“Ignore them.” The older woman on the other end angrily responded. “Stupid! They have no idea how easy it is for them. Didn’t they read your book or at least hear your story?” The young woman at the other end smiled as she listened to the woman speaking in their mother tongue. “I do not know. I try not to bring attention to myself. I was just so surprised at their reaction.” The older woman responded. “Fine, but you continue to read those books, no matter what those foolish girls say. Those stories are ageless. Remember, the writing took place in the context of another time and place. Listen to me, daughter. We have been through enough. Most in this country could not bear what happened to you. Promise me you will not fall prey to this propaganda. Remember your strength and faith. That is what helped us survive. ” The young woman could hear her mother’s voice cracking with emotion. She became tearful herself. “Yes, Mother. I promise you.” After expressing love with kisses and hugs, the young woman ended the call and wiped away the tears.

The young woman stood up and went to the mirror. She pulled her shoulders back and smiled. “I need to adjust my makeup,” as she studied her face. Suddenly, as she is looking at her reflection, a flashback materializes. Leering faces come at her. The lovely woman begins to shake. She closes her eyes and remembers more. Revolving men from the shadows enter her vision. It seems one after another, barely distinguishable from one another. Bodily memories unfold. Now she feels the hands and mouths all over her outward being, experiencing the burning pain in her sacred parts. Next, the smells and tastes come forth, reminding her of the unspeakable acts required of her toward these strange people in a strange land. The young woman begins to feel nauseous. She sits down on the chair, gripping the arms and breathing slowly, trying to reorient herself to the present. “Change the scene,” she tells herself.

Now, as the panic begins to subside, she pulls on another memory. She sees the vast desert. She is exhausted and thirty. The young woman looks at her mother, who returns a loving gaze with a smile, appearing like a pillar of strength. “My beautiful and courageous daughter, stay strong. The worst is over. Eventually, we will reach that place so many wish they could go.”

The young woman holds onto that memory which always empowers her. She reminds herself of her origins. She thinks about the people left behind in that cavernous, oppressive country. Word has it that suffering has not abated for her people. The young woman wonders about her relatives and hopes they survive the horrible conditions inflicted upon them. She says a prayer as she regularly does. Hugging herself, the young woman silently celebrates her good fortune, determined to continue pursuing goals that benefit others. She will not forget about the kind people who assisted her and her mother on this treacherous journey leading them to freedom.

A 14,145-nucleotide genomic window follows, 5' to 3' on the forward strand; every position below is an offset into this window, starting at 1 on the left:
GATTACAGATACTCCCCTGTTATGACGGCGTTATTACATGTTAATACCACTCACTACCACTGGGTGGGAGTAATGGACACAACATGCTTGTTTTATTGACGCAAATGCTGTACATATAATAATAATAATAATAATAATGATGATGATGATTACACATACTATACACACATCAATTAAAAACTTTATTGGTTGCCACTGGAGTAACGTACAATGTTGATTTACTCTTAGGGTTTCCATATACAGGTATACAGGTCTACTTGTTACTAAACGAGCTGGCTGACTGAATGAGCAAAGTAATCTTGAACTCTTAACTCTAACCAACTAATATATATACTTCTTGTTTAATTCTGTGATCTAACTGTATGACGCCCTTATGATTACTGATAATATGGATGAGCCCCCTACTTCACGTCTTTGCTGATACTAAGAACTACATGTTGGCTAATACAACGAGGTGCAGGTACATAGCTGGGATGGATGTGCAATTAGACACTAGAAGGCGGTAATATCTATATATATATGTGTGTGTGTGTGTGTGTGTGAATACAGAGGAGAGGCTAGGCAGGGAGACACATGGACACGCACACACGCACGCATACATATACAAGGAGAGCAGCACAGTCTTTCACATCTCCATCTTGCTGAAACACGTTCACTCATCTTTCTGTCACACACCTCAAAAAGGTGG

The young woman glances at her bookshelf. She cocks her head as she views the spectacular books she read from novelists of long ago. The young woman walks toward the bookcase and begins to peruse all the titles of the books she has collected over the years. She pulled out a couple of her favorites, gently caressing one in particular. “Yes, I will not bow to this absurd view about a great author.” The young woman laughed to herself with thoughts of her mother. “We made it to the land of the free and home of the brave. For the rest of my life, I will cherish this remarkable place that I now have the privilege of calling home.”

Author’s Note: Yeonmi Park is a North Korean defector and human rights activist. With her mother, she fled North Korea to China. At some point, they fell into the hands of human sex traffickers and sold into slavery, eventually escaping and traveling through the Gobi Desert to Mongolia.

With the Fourth of July upon us, I thought it was important for all of us never to forget the freedoms bestowed on those born in our imperfect but magnificent country. I decided to weave a story about this valiant woman after hearing her express concerns about our country. Recently, Ms. Park indicated that her experiences while attending an Ivy League college left her with an upsetting impression. She saw similarities with the totalitarian environment from which she escaped. When she told a staff member her love for the books by Jane Austen, they chastised her for reading this racist material. She was appalled by the indoctrination occurring in these purportedly enlightened schools of thought. Because of the fear of cancel culture, she hesitated to speak her mind and viewed this trend as a sad “irony.”